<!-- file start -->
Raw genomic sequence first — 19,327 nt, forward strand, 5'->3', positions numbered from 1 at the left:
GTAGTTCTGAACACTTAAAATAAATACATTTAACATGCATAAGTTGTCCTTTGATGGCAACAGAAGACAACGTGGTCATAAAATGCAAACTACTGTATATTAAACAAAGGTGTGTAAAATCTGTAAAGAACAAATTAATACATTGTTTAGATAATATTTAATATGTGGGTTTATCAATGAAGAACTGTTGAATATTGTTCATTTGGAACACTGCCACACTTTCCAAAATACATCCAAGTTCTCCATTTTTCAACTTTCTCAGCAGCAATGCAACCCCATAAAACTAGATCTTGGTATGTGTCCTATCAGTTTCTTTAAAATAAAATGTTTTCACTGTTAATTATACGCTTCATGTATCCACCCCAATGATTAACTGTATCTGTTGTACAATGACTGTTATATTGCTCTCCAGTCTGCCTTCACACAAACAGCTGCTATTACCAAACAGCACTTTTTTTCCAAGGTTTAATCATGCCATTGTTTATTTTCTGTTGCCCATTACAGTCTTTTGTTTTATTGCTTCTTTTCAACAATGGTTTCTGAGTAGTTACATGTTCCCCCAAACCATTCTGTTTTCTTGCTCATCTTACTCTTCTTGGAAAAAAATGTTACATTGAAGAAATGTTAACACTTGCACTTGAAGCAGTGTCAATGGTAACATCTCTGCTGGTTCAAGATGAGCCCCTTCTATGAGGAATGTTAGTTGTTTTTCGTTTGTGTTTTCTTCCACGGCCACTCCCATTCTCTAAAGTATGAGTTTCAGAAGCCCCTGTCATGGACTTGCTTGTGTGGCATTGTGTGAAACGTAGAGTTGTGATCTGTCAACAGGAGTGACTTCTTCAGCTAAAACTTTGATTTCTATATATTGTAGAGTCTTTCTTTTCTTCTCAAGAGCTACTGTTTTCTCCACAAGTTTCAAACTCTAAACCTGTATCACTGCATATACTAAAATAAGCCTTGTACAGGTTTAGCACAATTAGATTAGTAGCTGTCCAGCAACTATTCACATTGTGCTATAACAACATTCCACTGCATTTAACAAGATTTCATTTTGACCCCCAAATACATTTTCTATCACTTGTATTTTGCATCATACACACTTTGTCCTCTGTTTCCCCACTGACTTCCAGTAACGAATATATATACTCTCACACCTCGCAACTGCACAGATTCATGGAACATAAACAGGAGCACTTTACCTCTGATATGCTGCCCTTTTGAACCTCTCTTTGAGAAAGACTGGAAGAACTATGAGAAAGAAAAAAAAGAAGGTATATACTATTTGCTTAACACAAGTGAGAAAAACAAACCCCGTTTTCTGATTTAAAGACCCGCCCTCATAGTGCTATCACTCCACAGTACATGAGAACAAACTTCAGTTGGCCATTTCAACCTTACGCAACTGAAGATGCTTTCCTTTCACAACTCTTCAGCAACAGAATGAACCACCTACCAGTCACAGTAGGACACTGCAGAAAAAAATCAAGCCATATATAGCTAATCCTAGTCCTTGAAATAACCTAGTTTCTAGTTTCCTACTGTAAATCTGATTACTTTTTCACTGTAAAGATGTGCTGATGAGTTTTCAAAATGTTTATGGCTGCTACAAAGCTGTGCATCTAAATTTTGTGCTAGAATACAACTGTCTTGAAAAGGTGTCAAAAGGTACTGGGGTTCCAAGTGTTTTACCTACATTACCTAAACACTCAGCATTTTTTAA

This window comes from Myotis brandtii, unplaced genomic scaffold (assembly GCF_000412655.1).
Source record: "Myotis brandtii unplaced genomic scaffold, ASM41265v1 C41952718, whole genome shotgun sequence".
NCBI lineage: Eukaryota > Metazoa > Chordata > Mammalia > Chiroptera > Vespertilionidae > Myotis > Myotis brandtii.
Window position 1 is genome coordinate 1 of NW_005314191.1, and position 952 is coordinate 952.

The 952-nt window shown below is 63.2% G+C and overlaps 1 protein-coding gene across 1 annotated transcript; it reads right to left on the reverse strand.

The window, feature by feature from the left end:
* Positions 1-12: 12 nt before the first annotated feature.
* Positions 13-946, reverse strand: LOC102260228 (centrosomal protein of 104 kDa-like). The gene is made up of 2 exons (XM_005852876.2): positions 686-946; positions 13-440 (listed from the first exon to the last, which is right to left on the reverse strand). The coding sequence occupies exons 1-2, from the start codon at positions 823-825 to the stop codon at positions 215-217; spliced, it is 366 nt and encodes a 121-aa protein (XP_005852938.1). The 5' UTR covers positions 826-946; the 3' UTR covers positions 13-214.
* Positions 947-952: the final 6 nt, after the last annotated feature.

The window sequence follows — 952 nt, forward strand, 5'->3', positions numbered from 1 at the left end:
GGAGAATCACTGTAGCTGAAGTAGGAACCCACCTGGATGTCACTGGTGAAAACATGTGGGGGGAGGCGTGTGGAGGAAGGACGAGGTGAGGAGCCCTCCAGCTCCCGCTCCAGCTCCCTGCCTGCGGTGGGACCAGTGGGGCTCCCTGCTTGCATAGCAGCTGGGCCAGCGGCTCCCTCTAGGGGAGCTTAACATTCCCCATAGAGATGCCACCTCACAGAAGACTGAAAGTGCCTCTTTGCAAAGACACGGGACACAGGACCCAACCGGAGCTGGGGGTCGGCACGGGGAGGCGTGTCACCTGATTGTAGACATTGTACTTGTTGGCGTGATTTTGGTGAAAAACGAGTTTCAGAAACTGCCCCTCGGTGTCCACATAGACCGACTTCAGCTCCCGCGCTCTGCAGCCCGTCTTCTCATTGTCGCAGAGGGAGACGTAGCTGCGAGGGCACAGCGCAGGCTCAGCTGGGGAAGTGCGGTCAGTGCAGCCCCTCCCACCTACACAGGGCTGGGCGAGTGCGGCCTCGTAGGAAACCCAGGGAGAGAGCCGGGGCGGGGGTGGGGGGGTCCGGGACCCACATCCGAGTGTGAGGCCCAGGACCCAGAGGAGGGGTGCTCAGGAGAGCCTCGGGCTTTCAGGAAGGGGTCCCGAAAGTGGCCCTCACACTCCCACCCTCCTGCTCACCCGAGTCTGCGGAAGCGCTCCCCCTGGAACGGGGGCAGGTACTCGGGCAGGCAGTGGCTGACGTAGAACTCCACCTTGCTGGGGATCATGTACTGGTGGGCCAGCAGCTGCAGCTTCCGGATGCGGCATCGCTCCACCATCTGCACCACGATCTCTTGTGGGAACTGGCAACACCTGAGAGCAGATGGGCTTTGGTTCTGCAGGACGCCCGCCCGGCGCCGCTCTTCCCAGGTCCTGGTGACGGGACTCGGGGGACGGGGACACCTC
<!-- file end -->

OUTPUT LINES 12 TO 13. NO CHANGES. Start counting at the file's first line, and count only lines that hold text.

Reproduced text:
The window sequence follows — 952 nt, forward strand, 5'->3', positions numbered from 1 at the left end:
GGAGAATCACTGTAGCTGAAGTAGGAACCCACCTGGATGTCACTGGTGAAAACATGTGGGGGGAGGCGTGTGGAGGAAGGACGAGGTGAGGAGCCCTCCAGCTCCCGCTCCAGCTCCCTGCCTGCGGTGGGACCAGTGGGGCTCCCTGCTTGCATAGCAGCTGGGCCAGCGGCTCCCTCTAGGGGAGCTTAACATTCCCCATAGAGATGCCACCTCACAGAAGACTGAAAGTGCCTCTTTGCAAAGACACGGGACACAGGACCCAACCGGAGCTGGGGGTCGGCACGGGGAGGCGTGTCACCTGATTGTAGACATTGTACTTGTTGGCGTGATTTTGGTGAAAAACGAGTTTCAGAAACTGCCCCTCGGTGTCCACATAGACCGACTTCAGCTCCCGCGCTCTGCAGCCCGTCTTCTCATTGTCGCAGAGGGAGACGTAGCTGCGAGGGCACAGCGCAGGCTCAGCTGGGGAAGTGCGGTCAGTGCAGCCCCTCCCACCTACACAGGGCTGGGCGAGTGCGGCCTCGTAGGAAACCCAGGGAGAGAGCCGGGGCGGGGGTGGGGGGGTCCGGGACCCACATCCGAGTGTGAGGCCCAGGACCCAGAGGAGGGGTGCTCAGGAGAGCCTCGGGCTTTCAGGAAGGGGTCCCGAAAGTGGCCCTCACACTCCCACCCTCCTGCTCACCCGAGTCTGCGGAAGCGCTCCCCCTGGAACGGGGGCAGGTACTCGGGCAGGCAGTGGCTGACGTAGAACTCCACCTTGCTGGGGATCATGTACTGGTGGGCCAGCAGCTGCAGCTTCCGGATGCGGCATCGCTCCACCATCTGCACCACGATCTCTTGTGGGAACTGGCAACACCTGAGAGCAGATGGGCTTTGGTTCTGCAGGACGCCCGCCCGGCGCCGCTCTTCCCAGGTCCTGGTGACGGGACTCGGGGGACGGGGACACCTC